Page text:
"Our biggest success this past year," says Karl Hertz, member of The Enterprise Board of Directors, "was the blending together of entities — CANDO, the Chamber of Commerce, the visitors center and Main Street Douglas."
Karl says, "I think that was a bigger project than we originally envisioned, the combining of multiple boards and multiple budgets. Prior to the change there were a lot of parallel programs." At the time of the union Karl was serving on both the CANDO Board of Directors and the Chamber of Commerce Board of Directors. The overarching objective — to improve Douglas — was replicated between entities in this scenario and others.
"It has come together nicely and it's serving as a model for other communities around the state," says Tim Pexton who was chair of CANDO and now chairs The Enterprise Board of Directors. For the year ahead Tim says his goals are to increase the membership, get all board members actively involved and review the funding structure behind The Enterprise, helping ensure it's viable long-term.
Shrinking budgets, says Executive Director Cindy Porter, resulted in the need to implement what had been a lingering idea to unify multiple entities in the community. "We've made our community more efficient and we're better able to serve our consumers."
CANDO's economic development goals, as one example, are very much in line with Douglas Main Street's efforts to continually improve the downtown area. "Show me your downtown," is something Cindy says is a frequent request from those considering to relocate a business to a community. "Your downtown is indicative of your overall economic health, your temperature if you will." That's why The Enterprise is part of efforts to develop a pocket park and to seek businesses to fill currently vacant buildings. Big picture, Cindy says the downtown area has seen the addition of many new businesses. It's a trend she hopes that The Enterprise team can help perpetuate.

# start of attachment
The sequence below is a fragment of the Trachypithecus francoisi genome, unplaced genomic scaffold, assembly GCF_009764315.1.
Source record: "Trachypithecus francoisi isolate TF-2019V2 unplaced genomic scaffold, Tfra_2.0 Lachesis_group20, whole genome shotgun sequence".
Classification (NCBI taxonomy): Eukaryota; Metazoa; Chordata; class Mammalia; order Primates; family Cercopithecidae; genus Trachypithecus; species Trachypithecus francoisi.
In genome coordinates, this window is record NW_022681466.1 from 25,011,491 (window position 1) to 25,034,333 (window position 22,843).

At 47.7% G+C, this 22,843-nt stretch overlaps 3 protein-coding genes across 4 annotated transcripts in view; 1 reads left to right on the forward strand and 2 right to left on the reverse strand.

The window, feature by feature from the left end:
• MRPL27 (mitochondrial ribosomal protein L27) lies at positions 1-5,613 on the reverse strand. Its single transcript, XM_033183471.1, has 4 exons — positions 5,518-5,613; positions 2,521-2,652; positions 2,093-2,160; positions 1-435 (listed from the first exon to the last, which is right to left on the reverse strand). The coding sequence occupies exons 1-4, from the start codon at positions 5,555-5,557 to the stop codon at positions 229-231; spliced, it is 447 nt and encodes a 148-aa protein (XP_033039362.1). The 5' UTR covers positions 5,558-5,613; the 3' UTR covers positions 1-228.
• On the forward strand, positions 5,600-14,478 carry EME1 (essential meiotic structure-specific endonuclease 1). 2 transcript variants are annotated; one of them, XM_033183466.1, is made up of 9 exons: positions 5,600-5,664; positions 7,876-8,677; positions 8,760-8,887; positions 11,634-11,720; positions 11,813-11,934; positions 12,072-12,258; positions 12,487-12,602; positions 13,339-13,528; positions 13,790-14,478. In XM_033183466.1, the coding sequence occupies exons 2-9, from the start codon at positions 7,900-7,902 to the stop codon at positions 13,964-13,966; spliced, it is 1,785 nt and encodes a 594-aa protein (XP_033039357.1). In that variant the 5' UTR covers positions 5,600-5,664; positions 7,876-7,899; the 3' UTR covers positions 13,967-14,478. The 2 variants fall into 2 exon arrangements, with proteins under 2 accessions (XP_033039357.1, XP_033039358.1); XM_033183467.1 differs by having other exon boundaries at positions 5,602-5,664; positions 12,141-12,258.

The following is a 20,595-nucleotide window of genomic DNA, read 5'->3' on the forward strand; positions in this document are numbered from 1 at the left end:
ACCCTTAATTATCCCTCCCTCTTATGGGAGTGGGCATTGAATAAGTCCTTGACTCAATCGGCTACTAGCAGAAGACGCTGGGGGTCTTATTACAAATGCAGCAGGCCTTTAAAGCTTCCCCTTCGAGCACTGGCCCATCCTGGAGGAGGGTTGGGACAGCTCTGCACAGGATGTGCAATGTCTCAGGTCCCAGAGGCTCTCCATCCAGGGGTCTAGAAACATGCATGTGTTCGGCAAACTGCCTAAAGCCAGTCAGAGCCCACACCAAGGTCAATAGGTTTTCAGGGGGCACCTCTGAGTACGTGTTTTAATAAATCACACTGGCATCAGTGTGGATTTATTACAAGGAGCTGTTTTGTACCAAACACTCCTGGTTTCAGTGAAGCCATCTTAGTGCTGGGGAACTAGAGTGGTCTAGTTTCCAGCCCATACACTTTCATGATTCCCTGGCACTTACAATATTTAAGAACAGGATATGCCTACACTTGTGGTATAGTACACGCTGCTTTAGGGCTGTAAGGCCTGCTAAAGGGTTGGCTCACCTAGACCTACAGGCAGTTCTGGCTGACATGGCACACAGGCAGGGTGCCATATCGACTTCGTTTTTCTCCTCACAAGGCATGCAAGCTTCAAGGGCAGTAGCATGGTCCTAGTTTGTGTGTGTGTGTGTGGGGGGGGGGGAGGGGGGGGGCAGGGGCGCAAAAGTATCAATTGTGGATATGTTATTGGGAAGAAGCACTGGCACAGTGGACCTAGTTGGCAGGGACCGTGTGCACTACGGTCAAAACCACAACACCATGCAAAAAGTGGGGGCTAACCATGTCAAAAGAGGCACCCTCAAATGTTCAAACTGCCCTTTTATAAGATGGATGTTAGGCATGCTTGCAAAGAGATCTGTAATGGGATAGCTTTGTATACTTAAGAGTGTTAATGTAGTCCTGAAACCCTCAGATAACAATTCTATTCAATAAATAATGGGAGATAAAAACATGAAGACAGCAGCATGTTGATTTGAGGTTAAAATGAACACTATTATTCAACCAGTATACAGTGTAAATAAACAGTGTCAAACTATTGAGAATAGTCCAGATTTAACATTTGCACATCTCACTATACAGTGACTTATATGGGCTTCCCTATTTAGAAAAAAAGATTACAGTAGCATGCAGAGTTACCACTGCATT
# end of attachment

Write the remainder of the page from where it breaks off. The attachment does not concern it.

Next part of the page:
Beyond economic development, The Enterprise is playing a leading role in the community's quest toward economic growth and citizen involvement. Cindy has been helping the local Rotary group develop a new strategic plan. Her office is a resource for entrepreneurs considering a business launch, or businesses in need of help with planning or a transition. From writing a business plan to funding models, The Enterprise has resources for local businesses and those considering a move to the area.
The Enterprise's 15-member board is currently full. Beyond serving on the main board, members are encouraged to serve on one of a variety of committees that meet monthly. It's also worth noting that you don't have to be a board member to serve on a committee. Several individuals from around the community are volunteering to serve on various committees on subjects where they have an interest.
"I think we'll now have a better organization," says Karl. With much of the organizational work behind them, Karl, Cindy and Tim say they can wholly focus on all that they believe The Enterprise can accomplish on the county's behalf.
When asked about The Enterprise's value to the community, Karl says, "Without The Enterprise, who would answer questions for small businesses, gather information on small business loans, pursue the Wyoming Business Council grants and offer other programs in our community. If The Enterprise isn't recruiting new businesses, bringing more people into our community for special events and carrying out beautification projects, I'm not sure who will."